Monday, April 30, 2007

Some common sense on global warming

Even if you do not believe that government has any business trying to control, regulate and support "the environment", it is quite refreshing to read an expert opinion which suggests that even if government should intervene, the priorities are best place elsewhere. Bjorn Lomborg, author of the Skeptical Environmentalist, outlines his case in this interview:


And, Professor, you've called spending several hundred billion dollars a year to combat global warming a bad deal for the people of the planet. How would you spend the money differently?

BJORN LOMBORG, Director, Copenhagen Consensus Center: Well, basically, Ray, the point is to say, we don't care particularly about climate change, per se. We care about, what are its impacts? We care about the people who are going to get more risk in flooding, the people who are going to get more exposed to malaria, the people who are going to die more because of heat waves. And those are the people we actually want to help.

So the question is: Can we do better? And my argument is simply, if you look, for instance, at the Kyoto Protocol, even if everybody did the Kyoto Protocol, including the U.S., it would have very little impact. It would basically postpone global warming by about five years at the end of the century, at a cost, as you mentioned, of about $180 billion a year.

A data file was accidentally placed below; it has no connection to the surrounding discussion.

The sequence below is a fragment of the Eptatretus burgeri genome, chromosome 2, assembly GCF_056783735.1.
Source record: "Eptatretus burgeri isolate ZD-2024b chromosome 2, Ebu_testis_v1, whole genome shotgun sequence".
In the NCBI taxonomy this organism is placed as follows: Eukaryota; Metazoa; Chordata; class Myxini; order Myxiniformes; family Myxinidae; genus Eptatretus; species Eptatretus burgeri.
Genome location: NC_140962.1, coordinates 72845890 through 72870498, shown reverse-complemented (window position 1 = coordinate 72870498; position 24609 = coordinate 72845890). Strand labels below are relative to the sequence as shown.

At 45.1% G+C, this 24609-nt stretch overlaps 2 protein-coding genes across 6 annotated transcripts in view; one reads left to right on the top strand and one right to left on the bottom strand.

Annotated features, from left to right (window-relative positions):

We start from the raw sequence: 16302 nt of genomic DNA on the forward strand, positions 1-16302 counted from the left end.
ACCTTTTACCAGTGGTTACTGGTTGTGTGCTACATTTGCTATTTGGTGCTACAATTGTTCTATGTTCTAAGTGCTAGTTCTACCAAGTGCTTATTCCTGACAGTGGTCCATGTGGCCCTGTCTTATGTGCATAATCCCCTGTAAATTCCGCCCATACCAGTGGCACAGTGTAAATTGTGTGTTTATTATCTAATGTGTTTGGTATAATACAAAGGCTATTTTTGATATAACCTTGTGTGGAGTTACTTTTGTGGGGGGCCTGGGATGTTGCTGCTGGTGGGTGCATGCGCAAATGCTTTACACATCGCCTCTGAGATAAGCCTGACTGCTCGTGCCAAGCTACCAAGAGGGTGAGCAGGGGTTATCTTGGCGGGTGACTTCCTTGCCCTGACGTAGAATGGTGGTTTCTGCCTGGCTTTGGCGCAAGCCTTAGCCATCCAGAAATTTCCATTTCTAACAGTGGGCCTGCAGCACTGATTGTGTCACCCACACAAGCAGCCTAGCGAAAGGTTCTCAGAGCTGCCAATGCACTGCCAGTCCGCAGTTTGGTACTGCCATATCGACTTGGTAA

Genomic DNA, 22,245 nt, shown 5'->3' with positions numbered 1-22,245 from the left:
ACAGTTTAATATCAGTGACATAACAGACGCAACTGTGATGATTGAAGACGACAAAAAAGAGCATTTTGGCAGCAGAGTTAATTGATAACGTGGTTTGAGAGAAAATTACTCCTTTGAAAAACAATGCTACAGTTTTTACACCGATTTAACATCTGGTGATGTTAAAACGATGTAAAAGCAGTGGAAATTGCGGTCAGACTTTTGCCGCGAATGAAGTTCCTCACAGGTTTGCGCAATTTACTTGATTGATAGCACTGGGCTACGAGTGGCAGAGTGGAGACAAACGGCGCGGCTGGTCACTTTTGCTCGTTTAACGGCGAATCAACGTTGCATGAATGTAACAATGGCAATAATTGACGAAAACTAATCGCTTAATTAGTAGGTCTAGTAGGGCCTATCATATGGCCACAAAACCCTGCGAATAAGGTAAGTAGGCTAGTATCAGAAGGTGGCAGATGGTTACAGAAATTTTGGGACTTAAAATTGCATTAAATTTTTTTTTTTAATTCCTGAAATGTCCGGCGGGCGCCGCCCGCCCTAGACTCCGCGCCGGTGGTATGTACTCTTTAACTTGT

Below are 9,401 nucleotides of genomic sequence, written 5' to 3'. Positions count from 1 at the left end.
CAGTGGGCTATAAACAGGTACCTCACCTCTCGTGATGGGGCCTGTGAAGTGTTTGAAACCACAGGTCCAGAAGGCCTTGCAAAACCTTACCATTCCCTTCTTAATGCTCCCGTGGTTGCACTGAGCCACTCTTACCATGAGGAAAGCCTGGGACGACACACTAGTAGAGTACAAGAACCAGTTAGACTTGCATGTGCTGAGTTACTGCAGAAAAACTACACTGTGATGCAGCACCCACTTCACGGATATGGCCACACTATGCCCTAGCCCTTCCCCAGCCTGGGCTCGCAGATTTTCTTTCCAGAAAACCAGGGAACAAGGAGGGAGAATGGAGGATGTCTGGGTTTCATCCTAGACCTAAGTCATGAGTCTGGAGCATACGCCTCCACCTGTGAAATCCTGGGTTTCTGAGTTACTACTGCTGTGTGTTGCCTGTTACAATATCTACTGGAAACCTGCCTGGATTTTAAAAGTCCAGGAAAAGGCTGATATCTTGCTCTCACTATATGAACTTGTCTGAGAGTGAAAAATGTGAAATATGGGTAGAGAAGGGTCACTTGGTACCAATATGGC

Now, if you look at some of the other things, you could do great good in the world. You could actually do amazing amounts of good to many of the people who are going to get hardest hit by climate change through focusing on HIV-AIDS, malaria, malnutrition, free trade, agricultural research.

And that's actually what we've done at the Copenhagen Consensus Center, where we have some of the world's top economists, including four Nobel laureates. Look at all the great things you can do in the world, and they put all of those things I just mentioned up at the very top of where you can do the most bang for the buck. And they said, climate change, through Kyoto Protocol, is actually a bad investment. Simply for every dollar you invest, you only end up doing about 30 cents worth of good.


RAY SUAREZ: But you do accept the proposition that human activity is changing the climate of the planet?

BJORN LOMBORG: Absolutely. I think, as you also mentioned, we've seen huge U.N. climate panel reports come out, and they've been ever more certain that climate is changing. We do have an impact. And, therefore, it's also important that we address the question, what should we do?

But we've also got to remember, just like we know that it's CO-2 that causes a part, at least, of climate change, we also know that HIV causes AIDS. We also know that mosquitoes cause malaria. We know that lack of food causes malnutrition.

Now, we know a lot of these things. We don't fix all problems in the world right now. And so I urge people to start thinking, not just to go for the most fashionable problem, but to actually ask the very fundamental question of saying, if you can't do it all -- and clearly we don't -- where can you do the most good first?